Missouri man pleads guilty to federal charge in wife's death

A Missouri man already serving 20 years in state prison for killing his wife pleaded guilty Thursday to a federal charge expected to add more years to his time behind bars.

Clay Waller, 45, entered the plea to one count of interstate domestic violence. In 2013, he pleaded guilty to second-degree murder in an agreement with Cape Girardeau County prosecutors that allowed him to avoid the death penalty. The deal angered some of his estranged wife's family members.

Waller killed Jacque Sue Waller in 2011 and buried her body on Devil's Island on the Illinois side of the Mississippi River near Cape Girardeau, Missouri. The Wallers were in the process of getting divorced when she went missing and were parents to 5-year-old triplets.

The U.S. attorney's office in St. Louis said the federal plea agreement calls for a 35-year prison term if a judge accepts it at the Jan. 16 sentencing. It would run concurrently with the state sentence, essentially adding 15 years.

Waller's attorney, John Lynch, sought to have the federal charge dismissed earlier this year, believing it was in response to the discovery of Waller's 182-page manuscript detailing the crime and titled, "If You Take My Kids, I'll Kill You!"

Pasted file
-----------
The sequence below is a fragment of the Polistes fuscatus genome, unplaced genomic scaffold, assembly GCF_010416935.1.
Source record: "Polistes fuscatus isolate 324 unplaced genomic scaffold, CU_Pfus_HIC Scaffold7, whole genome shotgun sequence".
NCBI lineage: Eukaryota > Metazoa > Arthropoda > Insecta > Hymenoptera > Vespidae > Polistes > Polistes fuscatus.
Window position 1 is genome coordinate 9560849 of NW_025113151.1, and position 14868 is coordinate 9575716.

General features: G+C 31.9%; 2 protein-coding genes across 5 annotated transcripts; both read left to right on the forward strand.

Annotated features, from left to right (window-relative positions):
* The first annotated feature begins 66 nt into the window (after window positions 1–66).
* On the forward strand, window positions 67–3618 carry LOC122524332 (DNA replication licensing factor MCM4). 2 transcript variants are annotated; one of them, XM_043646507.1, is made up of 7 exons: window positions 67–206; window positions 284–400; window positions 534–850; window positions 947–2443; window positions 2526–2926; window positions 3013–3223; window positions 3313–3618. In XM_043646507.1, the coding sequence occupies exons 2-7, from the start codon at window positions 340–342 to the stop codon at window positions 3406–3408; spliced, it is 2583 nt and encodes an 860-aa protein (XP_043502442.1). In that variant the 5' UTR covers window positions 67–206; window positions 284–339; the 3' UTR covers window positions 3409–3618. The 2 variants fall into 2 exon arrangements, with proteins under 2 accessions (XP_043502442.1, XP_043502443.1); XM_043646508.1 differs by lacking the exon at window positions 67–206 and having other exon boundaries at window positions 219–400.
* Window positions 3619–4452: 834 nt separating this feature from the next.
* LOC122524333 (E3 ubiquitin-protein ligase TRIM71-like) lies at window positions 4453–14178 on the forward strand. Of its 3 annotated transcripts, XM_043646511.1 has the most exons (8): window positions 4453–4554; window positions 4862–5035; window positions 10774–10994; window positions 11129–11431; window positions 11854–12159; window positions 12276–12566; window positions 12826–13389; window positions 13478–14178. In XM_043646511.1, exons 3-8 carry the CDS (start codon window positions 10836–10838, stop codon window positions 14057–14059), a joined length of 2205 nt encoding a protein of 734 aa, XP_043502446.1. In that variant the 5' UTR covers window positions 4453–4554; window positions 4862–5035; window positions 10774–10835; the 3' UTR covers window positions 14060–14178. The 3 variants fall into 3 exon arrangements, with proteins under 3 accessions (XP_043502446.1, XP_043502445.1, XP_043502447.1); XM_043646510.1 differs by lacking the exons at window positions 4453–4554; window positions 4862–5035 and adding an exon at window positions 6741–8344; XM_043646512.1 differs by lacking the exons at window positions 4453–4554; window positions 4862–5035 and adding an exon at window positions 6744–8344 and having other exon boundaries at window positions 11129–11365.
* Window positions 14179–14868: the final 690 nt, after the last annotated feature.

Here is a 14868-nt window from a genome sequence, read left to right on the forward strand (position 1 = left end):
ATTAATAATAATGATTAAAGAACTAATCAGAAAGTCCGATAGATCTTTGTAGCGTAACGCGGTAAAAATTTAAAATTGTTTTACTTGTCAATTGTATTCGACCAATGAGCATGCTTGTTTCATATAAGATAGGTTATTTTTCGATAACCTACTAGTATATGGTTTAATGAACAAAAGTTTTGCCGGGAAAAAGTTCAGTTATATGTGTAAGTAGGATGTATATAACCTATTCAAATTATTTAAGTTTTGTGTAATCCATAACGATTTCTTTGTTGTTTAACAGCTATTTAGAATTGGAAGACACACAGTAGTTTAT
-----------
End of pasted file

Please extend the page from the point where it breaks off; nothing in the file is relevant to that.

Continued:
But federal prosecutors wrote in July that the charge was to "protect the citizens from a dangerous, sociopathic and narcissistic murderer," the St. Louis Post-Dispatch reported at the time.

Federal prosecutors and Lynch did not immediately respond to messages seeking comment Thursday.

Waller has admitted that he threatened several times to kill his wife if she divorced him. He dug the island grave on May 31, 2011, the day before he and Jacque Waller met with her divorce attorney.

After the meeting, they went to Waller's home in Jackson, Missouri, where he strangled and beat her to death. He took the body by boat to the island and buried it.

A frantic search began for the missing woman, but Waller was an immediate suspect. As part of the plea deal with county prosecutors, he took authorities to the island grave.